Marta raised herself from the straw bed, brushed down her skirt, and in a calm, unflustered voice announced to the couple ‘Sex pics. For an art magazine. We pose somewhere different every day. You should try it’. She winked, and the bearded, anoraked man watched with clear admiration as she left the dungeon. ‘Lucky sod’ he said to me as I followed Marta out. For that he earned a slap on the head from his lady.

But I was not lucky. Things weren’t as Marta had said.

In 1998, precisely twenty years earlier, the body of Marta’s mother had been discovered in the dungeon, bloodied and beaten. Marta had been five then, and a little girl, but now, as a young woman, she was the spitting image of her lost parent. We’d met on a cold crime web forum and it didn’t take long before we got talking properly. Eventually I persuaded her to meet me, and she agreed to come to the castle on this special day. She’d wear her mother’s clothes, and style her hair just as her mother had. I’d dress myself in a black hoody because, on the murder day, there had been a man creeping about in one just the same.

The murder had quickly sunk to the realms of forgotten and unsolved, and not even into infamy – as not once had any of the tour guides mentioned the fate of Marta’s mother or responded to questions asked by the tour parties. A woman’s death had been forgotten and a little girl was forced to live her life without her mother. No cold case team had ever been assigned to discovering more. So it was down to us. The pair of us would make things right.

For the first time in years, I was putting my journalistic skills to good use. My article was written and scheduled for publishing the following day, and the reconstruction photos would be a perfect accompaniment to the headline: ‘Who Can Solve This Twenty Year Old Mystery?’

Marta and I walked together towards the exit, flushed with excitement at our recent activity and with anticipation of tomorrow’s headline . ‘Fancy joining me for tea and a scone?’ I asked. ‘A tribute to your mum?’ She nodded with enthusiasm. ‘I’ll pay,’ she said.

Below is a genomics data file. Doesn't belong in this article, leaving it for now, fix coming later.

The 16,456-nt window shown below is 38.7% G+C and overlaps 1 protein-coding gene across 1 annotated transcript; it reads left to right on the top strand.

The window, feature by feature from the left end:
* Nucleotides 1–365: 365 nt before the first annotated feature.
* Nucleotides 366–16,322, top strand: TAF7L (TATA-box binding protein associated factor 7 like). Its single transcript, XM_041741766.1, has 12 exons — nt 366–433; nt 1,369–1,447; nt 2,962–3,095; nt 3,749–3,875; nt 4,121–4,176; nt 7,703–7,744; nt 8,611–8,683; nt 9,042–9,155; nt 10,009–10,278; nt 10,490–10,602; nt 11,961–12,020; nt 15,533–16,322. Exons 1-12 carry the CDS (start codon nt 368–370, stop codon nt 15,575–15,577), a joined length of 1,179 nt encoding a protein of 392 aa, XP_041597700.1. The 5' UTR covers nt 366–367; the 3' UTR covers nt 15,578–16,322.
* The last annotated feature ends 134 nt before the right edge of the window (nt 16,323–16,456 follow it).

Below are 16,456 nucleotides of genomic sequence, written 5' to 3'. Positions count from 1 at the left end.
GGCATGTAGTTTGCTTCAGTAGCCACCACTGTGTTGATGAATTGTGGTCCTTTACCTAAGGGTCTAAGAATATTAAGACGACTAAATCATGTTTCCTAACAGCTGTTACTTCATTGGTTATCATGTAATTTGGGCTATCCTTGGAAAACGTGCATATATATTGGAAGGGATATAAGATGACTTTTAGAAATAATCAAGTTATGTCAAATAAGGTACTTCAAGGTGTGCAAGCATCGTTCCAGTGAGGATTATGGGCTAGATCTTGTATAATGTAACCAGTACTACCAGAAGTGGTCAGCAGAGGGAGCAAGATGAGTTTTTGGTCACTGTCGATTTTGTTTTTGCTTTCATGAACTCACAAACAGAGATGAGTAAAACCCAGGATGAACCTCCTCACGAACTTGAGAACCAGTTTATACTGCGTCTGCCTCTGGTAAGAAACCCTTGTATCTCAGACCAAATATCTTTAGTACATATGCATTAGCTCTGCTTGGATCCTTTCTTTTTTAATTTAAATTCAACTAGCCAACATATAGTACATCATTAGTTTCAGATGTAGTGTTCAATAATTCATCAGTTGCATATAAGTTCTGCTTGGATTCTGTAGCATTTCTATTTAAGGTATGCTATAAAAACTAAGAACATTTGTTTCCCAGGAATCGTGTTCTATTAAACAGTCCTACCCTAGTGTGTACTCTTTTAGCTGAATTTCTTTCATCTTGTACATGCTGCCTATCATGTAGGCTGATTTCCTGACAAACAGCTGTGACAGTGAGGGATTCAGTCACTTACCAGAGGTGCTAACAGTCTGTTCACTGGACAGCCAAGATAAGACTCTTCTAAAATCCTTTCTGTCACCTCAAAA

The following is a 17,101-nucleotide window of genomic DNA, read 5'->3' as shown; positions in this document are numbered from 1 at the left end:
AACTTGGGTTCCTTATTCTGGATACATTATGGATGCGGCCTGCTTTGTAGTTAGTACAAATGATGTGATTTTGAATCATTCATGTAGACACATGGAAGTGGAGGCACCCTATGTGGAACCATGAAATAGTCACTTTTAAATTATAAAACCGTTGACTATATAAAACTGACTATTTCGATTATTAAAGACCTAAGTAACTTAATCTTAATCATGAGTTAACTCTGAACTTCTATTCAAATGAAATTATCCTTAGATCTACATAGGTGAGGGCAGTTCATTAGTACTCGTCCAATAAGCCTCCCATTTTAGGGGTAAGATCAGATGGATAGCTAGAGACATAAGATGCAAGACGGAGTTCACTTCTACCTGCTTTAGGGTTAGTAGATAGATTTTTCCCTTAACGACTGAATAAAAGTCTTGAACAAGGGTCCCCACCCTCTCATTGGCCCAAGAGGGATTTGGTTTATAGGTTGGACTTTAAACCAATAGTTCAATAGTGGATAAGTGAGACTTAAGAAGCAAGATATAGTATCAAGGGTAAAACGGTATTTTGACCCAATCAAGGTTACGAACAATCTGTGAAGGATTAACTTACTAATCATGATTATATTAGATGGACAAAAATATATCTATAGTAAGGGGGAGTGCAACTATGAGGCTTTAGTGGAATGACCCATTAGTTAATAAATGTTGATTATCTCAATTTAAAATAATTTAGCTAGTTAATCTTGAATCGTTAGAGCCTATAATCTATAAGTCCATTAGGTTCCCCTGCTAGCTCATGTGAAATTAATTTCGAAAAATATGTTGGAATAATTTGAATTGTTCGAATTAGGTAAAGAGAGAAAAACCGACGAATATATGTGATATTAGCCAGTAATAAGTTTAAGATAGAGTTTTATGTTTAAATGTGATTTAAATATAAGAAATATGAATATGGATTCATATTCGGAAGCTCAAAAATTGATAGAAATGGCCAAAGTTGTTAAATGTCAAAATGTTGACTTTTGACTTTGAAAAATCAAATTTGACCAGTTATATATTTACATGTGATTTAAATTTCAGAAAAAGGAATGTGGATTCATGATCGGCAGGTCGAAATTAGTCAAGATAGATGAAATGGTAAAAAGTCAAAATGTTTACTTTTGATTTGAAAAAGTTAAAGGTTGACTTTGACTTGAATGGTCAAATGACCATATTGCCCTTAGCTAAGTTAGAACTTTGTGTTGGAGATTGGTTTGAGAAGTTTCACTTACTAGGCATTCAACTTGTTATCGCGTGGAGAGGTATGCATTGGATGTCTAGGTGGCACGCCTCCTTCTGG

‘Make Something’ – a story for children

‘Do you want to make something?’ Mum asked.


‘We could make a cake. Or some cupcakes?’ Shelby looked hopeful… ‘We could ice them with that bright blue frosting and white chocolate chips…’

Mum interrupted.  ‘Dinner is cooking in the oven, Shel. I don’t think we’ll be able to fit anything else in there for quite a while.’

‘We could make a fruit salad,’ suggested Shelby, who was almost always hungry.

Mum looked away and Shelby suspected that she was trying not to laugh – she suspected this because Mum’s shoulders kept jiggling up and down. When she turned back to look at her daughter, Mum’s eyes were watering and a little bit pink round the edges.

‘What about making something that isn’t food, Shel?’

‘Pompoms?’ suggested Shelby.

‘No wool.’

‘Birthday card for Auntie Jackie?’

‘We used the last of the card sheets for Uncle Daniel’s birthday.’

Shelby was silent for a moment.

‘Mum… do we have to make things all the time? We could just take the dog for a walk, or I could go to my bedroom and practice my dancing?’

Mum scratched her chin.

‘Well we could, but…’

And then Mum’s face lit up so bright and shiny that it reminded Shelby of the biggest and brightest glittering bauble on the Christmas tree.

‘I’ve had a brilliant idea,’ Mum said as she rushed from the room.